I called my Uncle from my serving job one morning.
It was 6 am LA time, and I was cleaning up a cafe preparing to serve people on no sleep and belly full of pills.
I wanted something… some sort of comfort that my father couldn’t offer me.
He said, “Oh honey, I’m sorry, but be positive, don’t forget to be positive.”

Be positive? It’s like watching someone laid out on the concrete getting their face bashed in and standing across the street from them, watching, and shouting, “Don’t worry, man, THINK positively. The pain will pass. Hey- at least it’s temporary.”
Instead of crossing the street, getting down to their level, holding them, and saying, “I’m here. Where does it hurt? How can I help?”

My mind, body and spirit pain were expanding, wrapping me into a straight jacket.

I was a prisoner.

I couldn’t fight and my perp was a tough mother fucker.

I took myself to the Hollywood Mental Health clinic at 8 am one Monday morning.
I stood in line with homeless people who blew their noses too loudly and stood too close to me.
I just needed to survive.
I wouldn’t tell anyone.
Not until I felt better. Not until I could stop crying.

I couldn’t do antibiotics anymore.
I decided that I would beat this naturally; antibiotics weren’t working.
I was 100% sure that was the right choice.

I had no money which presented a great obstacle if I wanted to heal naturally.
My credit cards were maxed out already from this medical hell.
I kept working: serving, acting, babysitting, and a few other random jobs I used to pay my rent, feed myself, and go to acupuncture.
At least I had a job, at least I could pay my rent. The money would come, I told myself.

I did a fundraiser, and you guys supported me BIG TIME.
The fundraiser allowed me to quit my waitressing job.
You sent me to Florida to get peptide shots.
I was SO excited/ hopeful about those peptides.
I posted about all of my gratitude and progress.

Weeks passed. Peptides helped but it was apparent they were not the solution.
I never said that out loud.
I couldn’t.
It was too painful.

Onward. I found a new, highly recommended Lyme doctor in Los Angeles. I felt so good about her.
She could over see all of my care here.
She cost $600.00 out of pocket for the first visit.
After much deliberation, I used some fundraiser money for it.
She WAS going to get me well.
I told you that she was.
I was being just as strong for you as I was for me.
So that you wouldn’t get scared and run away.

She ran a host of new blood tests.

I didn’t post when the blood tests came back with numbers that terrified me.
I couldn’t understand exactly what they meant.
She wouldn’t review them with me unless I paid 300.00 for the follow-up visit.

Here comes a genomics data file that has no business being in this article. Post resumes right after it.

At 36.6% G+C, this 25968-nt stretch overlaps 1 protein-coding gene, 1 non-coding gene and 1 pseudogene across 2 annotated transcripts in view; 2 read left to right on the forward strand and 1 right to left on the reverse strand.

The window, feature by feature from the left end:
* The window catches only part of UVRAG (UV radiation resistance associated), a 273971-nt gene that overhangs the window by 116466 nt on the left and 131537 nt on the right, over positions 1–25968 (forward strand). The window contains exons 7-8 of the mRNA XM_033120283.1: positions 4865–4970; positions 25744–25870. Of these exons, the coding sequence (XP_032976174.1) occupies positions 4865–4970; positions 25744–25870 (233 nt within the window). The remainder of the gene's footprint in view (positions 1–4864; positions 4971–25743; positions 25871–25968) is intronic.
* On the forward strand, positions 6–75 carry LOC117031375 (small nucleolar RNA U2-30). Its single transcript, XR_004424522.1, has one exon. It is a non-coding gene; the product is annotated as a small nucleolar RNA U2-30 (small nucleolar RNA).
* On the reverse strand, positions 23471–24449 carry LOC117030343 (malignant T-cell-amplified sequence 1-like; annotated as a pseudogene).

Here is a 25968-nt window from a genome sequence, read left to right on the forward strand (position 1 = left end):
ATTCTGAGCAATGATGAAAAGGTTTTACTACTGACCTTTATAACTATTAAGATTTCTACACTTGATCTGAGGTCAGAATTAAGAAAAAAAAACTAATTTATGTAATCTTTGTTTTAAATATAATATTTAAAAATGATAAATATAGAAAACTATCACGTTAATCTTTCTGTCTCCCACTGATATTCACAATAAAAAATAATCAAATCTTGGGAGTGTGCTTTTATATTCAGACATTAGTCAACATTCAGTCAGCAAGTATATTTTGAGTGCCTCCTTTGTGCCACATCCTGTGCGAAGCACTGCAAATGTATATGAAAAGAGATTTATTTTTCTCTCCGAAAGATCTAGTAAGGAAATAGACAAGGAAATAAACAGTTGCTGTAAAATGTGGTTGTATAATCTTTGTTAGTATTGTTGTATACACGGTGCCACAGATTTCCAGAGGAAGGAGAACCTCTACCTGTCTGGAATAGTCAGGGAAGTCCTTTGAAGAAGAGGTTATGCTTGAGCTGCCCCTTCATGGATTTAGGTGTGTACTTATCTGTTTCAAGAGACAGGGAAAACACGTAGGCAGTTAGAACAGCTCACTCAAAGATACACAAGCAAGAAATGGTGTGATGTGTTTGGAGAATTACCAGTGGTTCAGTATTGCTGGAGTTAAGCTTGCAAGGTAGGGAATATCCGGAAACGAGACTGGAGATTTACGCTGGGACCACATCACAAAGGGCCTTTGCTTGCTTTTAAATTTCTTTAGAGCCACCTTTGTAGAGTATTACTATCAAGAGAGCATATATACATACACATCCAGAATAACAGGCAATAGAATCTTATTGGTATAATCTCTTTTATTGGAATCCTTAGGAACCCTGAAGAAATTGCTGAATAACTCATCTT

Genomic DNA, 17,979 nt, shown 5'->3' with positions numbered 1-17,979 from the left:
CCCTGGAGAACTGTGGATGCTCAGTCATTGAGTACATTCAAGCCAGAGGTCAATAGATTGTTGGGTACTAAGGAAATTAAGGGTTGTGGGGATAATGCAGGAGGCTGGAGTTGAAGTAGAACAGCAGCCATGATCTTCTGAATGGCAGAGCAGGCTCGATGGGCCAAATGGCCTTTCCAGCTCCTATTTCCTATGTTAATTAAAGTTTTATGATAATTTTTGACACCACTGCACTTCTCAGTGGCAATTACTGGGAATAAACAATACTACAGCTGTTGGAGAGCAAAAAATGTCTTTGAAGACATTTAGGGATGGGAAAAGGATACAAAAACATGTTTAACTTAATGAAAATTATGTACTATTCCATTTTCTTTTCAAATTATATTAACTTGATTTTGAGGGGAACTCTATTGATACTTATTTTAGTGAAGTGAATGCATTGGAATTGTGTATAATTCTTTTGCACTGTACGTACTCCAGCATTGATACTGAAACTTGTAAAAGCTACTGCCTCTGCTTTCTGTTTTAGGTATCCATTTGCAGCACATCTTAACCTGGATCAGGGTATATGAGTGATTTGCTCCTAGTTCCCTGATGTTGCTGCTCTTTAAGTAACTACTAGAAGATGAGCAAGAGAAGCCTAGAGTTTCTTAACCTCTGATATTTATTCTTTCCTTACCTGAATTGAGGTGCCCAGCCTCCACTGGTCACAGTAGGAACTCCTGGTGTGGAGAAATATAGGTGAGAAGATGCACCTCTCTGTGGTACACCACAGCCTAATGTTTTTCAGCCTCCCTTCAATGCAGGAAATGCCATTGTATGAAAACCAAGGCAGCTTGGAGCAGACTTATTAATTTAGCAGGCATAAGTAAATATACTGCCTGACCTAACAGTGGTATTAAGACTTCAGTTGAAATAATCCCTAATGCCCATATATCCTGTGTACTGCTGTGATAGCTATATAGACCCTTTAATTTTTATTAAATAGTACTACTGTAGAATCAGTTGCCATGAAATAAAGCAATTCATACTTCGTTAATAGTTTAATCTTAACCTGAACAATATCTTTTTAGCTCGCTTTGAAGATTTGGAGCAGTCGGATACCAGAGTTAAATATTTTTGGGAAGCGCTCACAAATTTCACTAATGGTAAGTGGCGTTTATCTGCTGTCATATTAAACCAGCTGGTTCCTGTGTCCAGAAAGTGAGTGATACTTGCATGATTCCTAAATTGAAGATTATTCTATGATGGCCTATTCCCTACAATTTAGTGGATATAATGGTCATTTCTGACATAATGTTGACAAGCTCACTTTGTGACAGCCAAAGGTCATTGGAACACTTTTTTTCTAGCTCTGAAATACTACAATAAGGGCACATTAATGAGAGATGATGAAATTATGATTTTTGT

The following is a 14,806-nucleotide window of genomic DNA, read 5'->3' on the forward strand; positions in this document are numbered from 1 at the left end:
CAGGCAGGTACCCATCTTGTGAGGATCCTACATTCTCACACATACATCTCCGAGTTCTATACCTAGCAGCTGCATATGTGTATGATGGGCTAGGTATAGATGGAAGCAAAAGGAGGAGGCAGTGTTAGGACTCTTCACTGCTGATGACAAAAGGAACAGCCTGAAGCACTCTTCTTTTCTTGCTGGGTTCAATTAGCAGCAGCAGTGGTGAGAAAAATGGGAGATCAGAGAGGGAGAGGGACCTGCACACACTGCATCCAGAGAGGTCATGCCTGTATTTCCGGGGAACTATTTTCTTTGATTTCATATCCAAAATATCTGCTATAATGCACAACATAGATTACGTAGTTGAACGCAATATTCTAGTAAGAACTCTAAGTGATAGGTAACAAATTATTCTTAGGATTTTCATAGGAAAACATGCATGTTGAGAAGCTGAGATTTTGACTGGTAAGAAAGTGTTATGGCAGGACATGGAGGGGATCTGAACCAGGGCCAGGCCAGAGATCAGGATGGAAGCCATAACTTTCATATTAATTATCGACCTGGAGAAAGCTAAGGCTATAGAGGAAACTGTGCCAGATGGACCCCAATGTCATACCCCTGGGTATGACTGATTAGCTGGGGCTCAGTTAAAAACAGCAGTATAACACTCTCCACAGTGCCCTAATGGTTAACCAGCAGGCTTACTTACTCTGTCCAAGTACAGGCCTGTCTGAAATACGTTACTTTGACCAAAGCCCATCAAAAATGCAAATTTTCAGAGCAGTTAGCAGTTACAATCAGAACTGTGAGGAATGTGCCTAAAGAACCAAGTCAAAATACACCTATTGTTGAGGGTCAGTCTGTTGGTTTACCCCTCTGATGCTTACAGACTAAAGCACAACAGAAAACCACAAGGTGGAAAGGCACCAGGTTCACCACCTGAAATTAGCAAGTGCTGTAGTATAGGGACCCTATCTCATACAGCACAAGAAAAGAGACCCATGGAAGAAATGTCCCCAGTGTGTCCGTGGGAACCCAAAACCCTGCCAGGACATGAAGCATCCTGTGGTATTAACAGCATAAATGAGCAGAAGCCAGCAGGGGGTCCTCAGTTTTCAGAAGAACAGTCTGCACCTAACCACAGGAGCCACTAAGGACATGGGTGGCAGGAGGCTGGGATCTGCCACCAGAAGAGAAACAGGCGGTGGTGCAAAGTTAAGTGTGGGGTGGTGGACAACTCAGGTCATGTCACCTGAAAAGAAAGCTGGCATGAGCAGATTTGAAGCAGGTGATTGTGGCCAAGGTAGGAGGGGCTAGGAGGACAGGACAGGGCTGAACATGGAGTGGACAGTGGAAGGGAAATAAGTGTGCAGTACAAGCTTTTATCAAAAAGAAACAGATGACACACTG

I emailed:
ME: “I can’t pay you but will you tell me what these immunoglobulin numbers mean?”
DR. : “Chronic disease.”
ME: “Lyme disease or something else.”
DR. :“Lyme, something else, or both.”

I felt let down by her.
I felt let down by my San Diego doctor who kept filling me with antibiotics.
I felt let down by my family.
I felt let down by my General Doctor again and again and again.
I felt let down by peptides.
Let down by the Cowden Protocol.
Let down by some friends.

Let down by my body and myself.
This was too dark; I got back into action.
What CAN I control? Where can I find positivity?

I went to Bali for two months of ozone therapy.
My best friend took the journey with me and paid my way where the fundraiser fell short.
My mom helped a lot, too.
I was so grateful.
stay grateful stay grateful stay grateful.
I put those blood test numbers out of my head.

I got stuck with 40 needles in two months.
I cried a lot. I was in horrible pain.
I didn’t sleep.
I showed up anyway. I went to yoga anyway. I meditated anyway. I wrote anyway.
I loved anyway.

I was very sick the day we left Indonesia.
So sick that we had to fight to get on the plane.
“She looks too sick,” Cathay Pacific employees said as they ran around trying to determine whether or not they wanted to let such a sickly human on the plane.
What the FUCK do I look like?” I wondered.
It had been a year and a half, but I still didn’t even really believe that I was sick.
I still don’t, sometimes.
Denial helps.

I got back to LA.
I attacked life immediately because I HAD TO BE better.
I promised you I would get better in Bali.
Within 24 hours, I was at an audition that nearly killed me.
Ozone therapy helped more than anything else had, but I pushed it.
I couldn’t do it; I was back in fetal position.

I got an easy front desk job at a yoga studio.
Then they let all the front desk people go.

I got food stamps.
I got unemployment.
They took away my food stamps.

Through a series of events, I found out I needed the IVIG treatment.